Violin (How Products are Made)
The violin is the most modern embodiment of stringed musical instruments played with a bow. Like the guitar and other plucked string instruments, bowed instruments date from antiquity. Although its precise origins are not completely understood, it is probable that the violin (and its larger siblings the viola and violoncello) evolved during the mid-16th century in Northern Italy. In addition to perhaps being the maker of the first true violins, Andrea Amati (ca. 1500-1577) was the patriarch of the Cremona school of violin making. During the next 150 years, other members of the Amati family and their followers, who included Antonio Stradivari (1644-1737) and Bartolomeo Giuseppe Guarneri (1698-1744), brought the violin to its highest level of perfection both as a musical instrument and as a work of art. During the 17th century, violin making spread to all of the other countries of Europe and, in the 18th and 19th centuries, to the rest of the world. Although violins have been and are being turned out in large numbers by factories in Europe and Asia, most fine violins are handmade by individual craftsmen using essentially the same methods employed by classical Italian makers several hundred years ago.
Most of the tools required for violin making are the same as those used for most types of hand woodworking and carving: planes, chisels, gouges, knives, saws, and scrapers. In addition, a few specialized tools are needed. These include a thickness caliper, small curved bottom "thumb" planes, purfling groove cutter, peg hole reamer and matching peg shaver, bending iron, clamps of various types, and patterns. Many violin makers take pride in making some of their own tools. Indeed, one of the keys to success as a violin maker is developing the skills associated with making, using, and maintaining sharp edged tools.
The back, sides (ribs), and neck of the violin are most often made of matching quarter-sawn (cut along the radius of the log) maple. There are many species of maple, growing in different parts of the world, which are suitable. The criteria for selection include the straightness of the grain, the density and the figure of the wood, all of which contribute to the tonal characteristics and visual beauty of the finished instrument. The top of the violin is made of quarter-sawn spruce. The internal parts of the violinhe corner and end blocks and the liningsre usually made of spruce or willow, while purfling can be made of many different woods and/or "fiber" (thick paper or cardboard). The fingerboard is made of ebony, the bridge is maple, and the other fittings (pegs, tailpiece, chin rest) are ebony, rosewood, or boxwood. Rather than making these items from scratch, they are usually purchased in a finished or semi-finished form and customized or installed by the maker.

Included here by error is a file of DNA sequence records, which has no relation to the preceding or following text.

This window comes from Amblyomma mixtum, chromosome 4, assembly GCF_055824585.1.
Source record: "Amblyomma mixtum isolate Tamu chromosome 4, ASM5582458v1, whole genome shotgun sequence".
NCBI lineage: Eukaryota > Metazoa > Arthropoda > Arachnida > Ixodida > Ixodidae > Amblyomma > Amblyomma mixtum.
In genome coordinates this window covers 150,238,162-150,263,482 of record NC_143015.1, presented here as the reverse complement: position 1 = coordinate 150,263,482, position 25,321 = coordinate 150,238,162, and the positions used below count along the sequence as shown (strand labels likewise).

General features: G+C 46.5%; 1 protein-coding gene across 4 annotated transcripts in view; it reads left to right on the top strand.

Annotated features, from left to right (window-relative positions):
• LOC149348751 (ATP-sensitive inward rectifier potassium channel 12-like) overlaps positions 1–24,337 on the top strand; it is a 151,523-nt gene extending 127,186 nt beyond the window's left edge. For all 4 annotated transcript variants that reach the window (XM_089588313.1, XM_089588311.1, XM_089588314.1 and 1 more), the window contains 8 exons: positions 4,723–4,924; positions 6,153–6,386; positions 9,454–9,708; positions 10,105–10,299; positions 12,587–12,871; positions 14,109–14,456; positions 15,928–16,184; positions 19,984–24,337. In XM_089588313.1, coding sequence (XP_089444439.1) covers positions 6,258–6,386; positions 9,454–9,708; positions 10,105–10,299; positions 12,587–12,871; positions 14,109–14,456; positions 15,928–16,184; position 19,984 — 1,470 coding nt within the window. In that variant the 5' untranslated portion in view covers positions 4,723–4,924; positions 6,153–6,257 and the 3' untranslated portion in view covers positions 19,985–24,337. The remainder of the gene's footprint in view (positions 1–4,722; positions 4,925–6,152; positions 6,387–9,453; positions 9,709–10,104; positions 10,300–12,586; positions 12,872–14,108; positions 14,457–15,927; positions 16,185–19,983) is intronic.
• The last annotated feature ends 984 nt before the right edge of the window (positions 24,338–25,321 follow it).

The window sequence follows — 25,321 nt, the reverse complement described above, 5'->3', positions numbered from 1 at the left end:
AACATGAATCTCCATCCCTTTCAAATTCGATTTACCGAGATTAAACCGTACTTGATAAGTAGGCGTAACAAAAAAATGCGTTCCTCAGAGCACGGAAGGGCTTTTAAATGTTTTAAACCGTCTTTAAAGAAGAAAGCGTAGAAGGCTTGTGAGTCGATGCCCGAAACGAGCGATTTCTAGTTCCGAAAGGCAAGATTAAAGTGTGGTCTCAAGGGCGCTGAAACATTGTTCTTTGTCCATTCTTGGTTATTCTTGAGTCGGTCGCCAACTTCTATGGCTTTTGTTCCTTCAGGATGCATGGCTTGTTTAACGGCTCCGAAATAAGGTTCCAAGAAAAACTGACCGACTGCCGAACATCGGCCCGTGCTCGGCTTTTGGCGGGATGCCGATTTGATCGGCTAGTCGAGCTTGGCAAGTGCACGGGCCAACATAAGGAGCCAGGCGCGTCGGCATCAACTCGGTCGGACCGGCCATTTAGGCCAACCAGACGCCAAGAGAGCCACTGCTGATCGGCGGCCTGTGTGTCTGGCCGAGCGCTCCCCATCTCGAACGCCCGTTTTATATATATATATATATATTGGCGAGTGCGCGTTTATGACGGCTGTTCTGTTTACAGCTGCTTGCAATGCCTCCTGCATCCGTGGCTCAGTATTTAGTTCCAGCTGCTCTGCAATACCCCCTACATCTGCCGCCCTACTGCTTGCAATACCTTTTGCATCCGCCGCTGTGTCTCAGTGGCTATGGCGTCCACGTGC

The Manufacturing Process
- 1 The first step in making a violin is to make the sides (ribs) from which the outline
Top and back
- 2 The tops of violins are almost always made from a wedge of wood which is cut or split, with the edges of resulting pieces glued together. This joint, for which the pieces must fit with absolute perfection, then becomes the centerline of the top. Maple for the backs of violins is treated the same way to make a two-piece back, however, it is possible to find a piece wide enough to make a one-piece back. Planing the wood to create a perfect center joint is an exacting task. After the pieces have been planed to fit wells seen by holding the pieces together in front of a lighthe edge of one piece is coated with chalk and rubbed against the mating edge. The areas in which chalk is transferred from one piece to the other identify places which must be shaved slightly with the plane to perfect the fit. This chalk fitting procedure is repeated until the fit between the two pieces is perfect, after which they are glued together and clamped. After gluing the center joint, the flat side of the back and top are planed flat. The ribs are placed on this flat side; a tracing around the ribs enlarged by 3 mm establishes the outline of the top or back (a 20 mm square is added at the top of the back for the button). These outlines are cut out using a bow or coping saw; many modern violin makers use a power band or scroll saw.